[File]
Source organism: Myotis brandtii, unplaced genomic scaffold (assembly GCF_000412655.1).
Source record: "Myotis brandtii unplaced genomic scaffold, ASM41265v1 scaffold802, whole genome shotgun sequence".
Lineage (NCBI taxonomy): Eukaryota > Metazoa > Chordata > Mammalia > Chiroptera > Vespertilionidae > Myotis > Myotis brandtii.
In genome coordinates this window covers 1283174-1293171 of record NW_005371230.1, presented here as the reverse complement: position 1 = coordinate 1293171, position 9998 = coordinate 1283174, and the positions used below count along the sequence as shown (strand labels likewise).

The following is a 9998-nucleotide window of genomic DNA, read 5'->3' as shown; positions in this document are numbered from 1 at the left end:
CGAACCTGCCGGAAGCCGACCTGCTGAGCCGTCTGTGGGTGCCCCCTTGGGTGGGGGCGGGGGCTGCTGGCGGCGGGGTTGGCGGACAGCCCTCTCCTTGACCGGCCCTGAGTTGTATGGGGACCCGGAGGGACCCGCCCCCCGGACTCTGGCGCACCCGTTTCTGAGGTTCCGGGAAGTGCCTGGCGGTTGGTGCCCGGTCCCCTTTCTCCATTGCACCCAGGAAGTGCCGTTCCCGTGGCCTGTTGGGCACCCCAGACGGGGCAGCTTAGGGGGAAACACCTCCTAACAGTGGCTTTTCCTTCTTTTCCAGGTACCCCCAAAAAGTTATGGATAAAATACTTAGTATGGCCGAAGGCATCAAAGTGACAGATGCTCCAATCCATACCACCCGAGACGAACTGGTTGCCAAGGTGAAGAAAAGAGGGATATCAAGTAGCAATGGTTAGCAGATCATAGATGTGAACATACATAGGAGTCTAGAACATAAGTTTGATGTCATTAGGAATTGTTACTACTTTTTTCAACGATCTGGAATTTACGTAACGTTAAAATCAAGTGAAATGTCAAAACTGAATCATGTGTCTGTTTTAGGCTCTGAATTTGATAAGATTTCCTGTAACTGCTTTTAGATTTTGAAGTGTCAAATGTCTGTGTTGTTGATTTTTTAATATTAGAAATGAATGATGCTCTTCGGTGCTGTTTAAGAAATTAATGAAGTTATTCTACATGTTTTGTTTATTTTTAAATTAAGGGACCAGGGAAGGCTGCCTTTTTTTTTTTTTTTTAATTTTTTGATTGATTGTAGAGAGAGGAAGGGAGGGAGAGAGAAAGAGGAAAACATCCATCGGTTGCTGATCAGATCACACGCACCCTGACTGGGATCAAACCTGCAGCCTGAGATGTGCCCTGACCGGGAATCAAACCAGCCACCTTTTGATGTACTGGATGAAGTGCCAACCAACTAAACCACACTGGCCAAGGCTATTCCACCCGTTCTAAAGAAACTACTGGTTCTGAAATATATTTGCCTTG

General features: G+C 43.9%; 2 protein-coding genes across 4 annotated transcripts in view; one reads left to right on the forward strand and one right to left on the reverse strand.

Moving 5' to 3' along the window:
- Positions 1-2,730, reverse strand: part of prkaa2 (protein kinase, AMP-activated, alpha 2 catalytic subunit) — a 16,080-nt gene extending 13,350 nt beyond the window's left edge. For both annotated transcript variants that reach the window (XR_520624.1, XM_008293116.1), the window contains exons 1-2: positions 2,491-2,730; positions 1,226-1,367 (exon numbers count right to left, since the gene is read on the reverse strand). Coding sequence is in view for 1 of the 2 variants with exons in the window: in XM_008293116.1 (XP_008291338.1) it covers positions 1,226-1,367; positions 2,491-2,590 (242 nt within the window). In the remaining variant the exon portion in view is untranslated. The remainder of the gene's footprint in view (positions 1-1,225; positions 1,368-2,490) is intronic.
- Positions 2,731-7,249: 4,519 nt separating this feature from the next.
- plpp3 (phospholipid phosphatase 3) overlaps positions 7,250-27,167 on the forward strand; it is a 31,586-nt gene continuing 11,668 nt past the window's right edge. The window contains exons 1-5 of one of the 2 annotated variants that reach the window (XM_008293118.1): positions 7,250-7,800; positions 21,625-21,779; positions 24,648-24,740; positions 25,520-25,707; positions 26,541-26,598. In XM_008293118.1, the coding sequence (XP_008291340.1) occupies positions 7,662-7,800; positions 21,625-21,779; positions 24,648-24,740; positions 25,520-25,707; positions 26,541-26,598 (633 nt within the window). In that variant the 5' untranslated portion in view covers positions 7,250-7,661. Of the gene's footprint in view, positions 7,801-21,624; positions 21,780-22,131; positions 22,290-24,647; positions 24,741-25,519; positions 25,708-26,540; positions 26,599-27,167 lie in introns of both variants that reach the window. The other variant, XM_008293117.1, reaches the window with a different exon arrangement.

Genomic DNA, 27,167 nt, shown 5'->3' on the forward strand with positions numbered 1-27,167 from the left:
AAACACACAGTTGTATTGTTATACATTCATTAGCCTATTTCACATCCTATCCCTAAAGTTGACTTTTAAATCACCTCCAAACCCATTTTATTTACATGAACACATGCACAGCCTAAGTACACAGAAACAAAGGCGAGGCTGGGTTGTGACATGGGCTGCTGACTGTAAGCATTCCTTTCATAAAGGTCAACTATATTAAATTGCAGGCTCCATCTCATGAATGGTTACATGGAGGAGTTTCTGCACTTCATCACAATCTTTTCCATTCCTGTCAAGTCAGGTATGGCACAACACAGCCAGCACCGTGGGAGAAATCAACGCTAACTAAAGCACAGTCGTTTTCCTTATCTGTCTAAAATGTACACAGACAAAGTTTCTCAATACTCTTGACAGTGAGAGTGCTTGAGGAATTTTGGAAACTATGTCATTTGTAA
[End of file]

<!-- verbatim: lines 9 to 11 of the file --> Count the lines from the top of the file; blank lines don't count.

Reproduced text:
- Positions 1-2,730, reverse strand: part of prkaa2 (protein kinase, AMP-activated, alpha 2 catalytic subunit) — a 16,080-nt gene extending 13,350 nt beyond the window's left edge. For both annotated transcript variants that reach the window (XR_520624.1, XM_008293116.1), the window contains exons 1-2: positions 2,491-2,730; positions 1,226-1,367 (exon numbers count right to left, since the gene is read on the reverse strand). Coding sequence is in view for 1 of the 2 variants with exons in the window: in XM_008293116.1 (XP_008291338.1) it covers positions 1,226-1,367; positions 2,491-2,590 (242 nt within the window). In the remaining variant the exon portion in view is untranslated. The remainder of the gene's footprint in view (positions 1-1,225; positions 1,368-2,490) is intronic.
- Positions 2,731-7,249: 4,519 nt separating this feature from the next.
- plpp3 (phospholipid phosphatase 3) overlaps positions 7,250-27,167 on the forward strand; it is a 31,586-nt gene continuing 11,668 nt past the window's right edge. The window contains exons 1-5 of one of the 2 annotated variants that reach the window (XM_008293118.1): positions 7,250-7,800; positions 21,625-21,779; positions 24,648-24,740; positions 25,520-25,707; positions 26,541-26,598. In XM_008293118.1, the coding sequence (XP_008291340.1) occupies positions 7,662-7,800; positions 21,625-21,779; positions 24,648-24,740; positions 25,520-25,707; positions 26,541-26,598 (633 nt within the window). In that variant the 5' untranslated portion in view covers positions 7,250-7,661. Of the gene's footprint in view, positions 7,801-21,624; positions 21,780-22,131; positions 22,290-24,647; positions 24,741-25,519; positions 25,708-26,540; positions 26,599-27,167 lie in introns of both variants that reach the window. The other variant, XM_008293117.1, reaches the window with a different exon arrangement.